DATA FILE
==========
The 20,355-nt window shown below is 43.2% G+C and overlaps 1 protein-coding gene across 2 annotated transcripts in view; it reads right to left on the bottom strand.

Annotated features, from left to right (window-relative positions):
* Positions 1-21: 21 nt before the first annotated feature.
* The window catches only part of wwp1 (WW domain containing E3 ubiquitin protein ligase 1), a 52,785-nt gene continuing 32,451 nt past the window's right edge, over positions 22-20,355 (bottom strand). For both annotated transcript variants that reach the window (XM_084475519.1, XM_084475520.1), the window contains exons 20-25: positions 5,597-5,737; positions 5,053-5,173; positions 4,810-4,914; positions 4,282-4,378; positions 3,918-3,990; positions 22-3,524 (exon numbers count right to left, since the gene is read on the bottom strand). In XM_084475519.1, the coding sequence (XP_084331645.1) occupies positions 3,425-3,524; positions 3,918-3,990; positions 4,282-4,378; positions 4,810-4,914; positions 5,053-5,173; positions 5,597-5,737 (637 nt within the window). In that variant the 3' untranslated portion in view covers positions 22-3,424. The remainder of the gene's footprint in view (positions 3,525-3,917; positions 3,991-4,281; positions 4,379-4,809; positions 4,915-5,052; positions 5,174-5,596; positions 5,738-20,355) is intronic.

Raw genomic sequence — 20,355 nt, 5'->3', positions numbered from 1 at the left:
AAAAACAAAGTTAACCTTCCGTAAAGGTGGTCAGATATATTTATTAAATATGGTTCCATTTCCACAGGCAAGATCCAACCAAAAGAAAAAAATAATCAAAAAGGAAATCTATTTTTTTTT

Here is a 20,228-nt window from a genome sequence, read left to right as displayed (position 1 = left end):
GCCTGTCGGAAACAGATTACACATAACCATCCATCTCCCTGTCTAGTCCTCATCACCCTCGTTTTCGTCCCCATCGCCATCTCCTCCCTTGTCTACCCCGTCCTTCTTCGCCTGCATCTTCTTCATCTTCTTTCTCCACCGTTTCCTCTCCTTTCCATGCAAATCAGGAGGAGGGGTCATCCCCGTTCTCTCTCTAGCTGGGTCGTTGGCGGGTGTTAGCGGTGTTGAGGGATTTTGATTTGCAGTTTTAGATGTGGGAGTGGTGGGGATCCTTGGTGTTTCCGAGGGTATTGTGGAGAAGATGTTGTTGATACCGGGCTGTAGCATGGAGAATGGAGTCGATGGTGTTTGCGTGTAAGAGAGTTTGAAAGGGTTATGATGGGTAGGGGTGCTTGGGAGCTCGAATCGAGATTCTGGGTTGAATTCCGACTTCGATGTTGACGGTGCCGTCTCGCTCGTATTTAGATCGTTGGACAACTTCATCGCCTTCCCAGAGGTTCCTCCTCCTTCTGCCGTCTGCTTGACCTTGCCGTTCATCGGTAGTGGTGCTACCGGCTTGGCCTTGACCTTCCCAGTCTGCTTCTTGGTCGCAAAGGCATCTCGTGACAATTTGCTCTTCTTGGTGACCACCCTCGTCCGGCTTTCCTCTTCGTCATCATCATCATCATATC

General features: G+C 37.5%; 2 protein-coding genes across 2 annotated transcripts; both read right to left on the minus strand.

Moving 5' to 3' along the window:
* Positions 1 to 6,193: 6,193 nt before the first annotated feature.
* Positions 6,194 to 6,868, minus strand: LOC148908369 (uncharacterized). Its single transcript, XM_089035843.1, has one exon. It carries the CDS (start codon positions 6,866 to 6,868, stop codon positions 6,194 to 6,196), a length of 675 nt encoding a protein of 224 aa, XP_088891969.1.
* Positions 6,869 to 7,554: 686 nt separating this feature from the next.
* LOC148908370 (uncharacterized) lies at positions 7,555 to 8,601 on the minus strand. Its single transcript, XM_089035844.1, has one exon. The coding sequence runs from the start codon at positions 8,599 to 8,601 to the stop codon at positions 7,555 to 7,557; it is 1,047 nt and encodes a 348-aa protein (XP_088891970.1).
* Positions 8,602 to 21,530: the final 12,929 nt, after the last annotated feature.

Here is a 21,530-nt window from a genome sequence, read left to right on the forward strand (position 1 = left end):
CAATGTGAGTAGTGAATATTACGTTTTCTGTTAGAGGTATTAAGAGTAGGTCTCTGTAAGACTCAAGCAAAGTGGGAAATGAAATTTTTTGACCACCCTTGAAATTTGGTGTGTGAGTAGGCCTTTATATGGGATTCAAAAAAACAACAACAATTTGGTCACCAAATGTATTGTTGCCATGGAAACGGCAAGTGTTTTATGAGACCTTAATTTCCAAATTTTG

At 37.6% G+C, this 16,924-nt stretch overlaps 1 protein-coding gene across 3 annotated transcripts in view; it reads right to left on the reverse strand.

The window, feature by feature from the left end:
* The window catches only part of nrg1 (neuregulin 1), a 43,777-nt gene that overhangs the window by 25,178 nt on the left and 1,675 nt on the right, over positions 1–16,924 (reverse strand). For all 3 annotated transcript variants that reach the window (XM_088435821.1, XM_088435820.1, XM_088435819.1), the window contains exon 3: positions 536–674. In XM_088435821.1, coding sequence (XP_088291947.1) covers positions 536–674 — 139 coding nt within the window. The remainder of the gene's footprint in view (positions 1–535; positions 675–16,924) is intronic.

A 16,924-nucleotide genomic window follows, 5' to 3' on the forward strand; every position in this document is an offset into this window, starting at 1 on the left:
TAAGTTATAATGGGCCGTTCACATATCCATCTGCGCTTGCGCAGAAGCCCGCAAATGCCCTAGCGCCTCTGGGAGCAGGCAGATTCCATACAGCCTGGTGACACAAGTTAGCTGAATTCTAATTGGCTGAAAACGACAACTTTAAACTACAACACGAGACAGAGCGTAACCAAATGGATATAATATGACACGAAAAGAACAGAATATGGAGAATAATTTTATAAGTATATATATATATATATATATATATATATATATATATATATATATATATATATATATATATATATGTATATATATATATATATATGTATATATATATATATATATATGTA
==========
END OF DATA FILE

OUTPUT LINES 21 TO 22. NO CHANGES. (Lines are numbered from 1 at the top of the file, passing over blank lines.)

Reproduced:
A 16,924-nucleotide genomic window follows, 5' to 3' on the forward strand; every position in this document is an offset into this window, starting at 1 on the left:
TAAGTTATAATGGGCCGTTCACATATCCATCTGCGCTTGCGCAGAAGCCCGCAAATGCCCTAGCGCCTCTGGGAGCAGGCAGATTCCATACAGCCTGGTGACACAAGTTAGCTGAATTCTAATTGGCTGAAAACGACAACTTTAAACTACAACACGAGACAGAGCGTAACCAAATGGATATAATATGACACGAAAAGAACAGAATATGGAGAATAATTTTATAAGTATATATATATATATATATATATATATATATATATATATATATATATATATATATATATATATATGTATATATATATATATATATGTATATATATATATATATATATGTA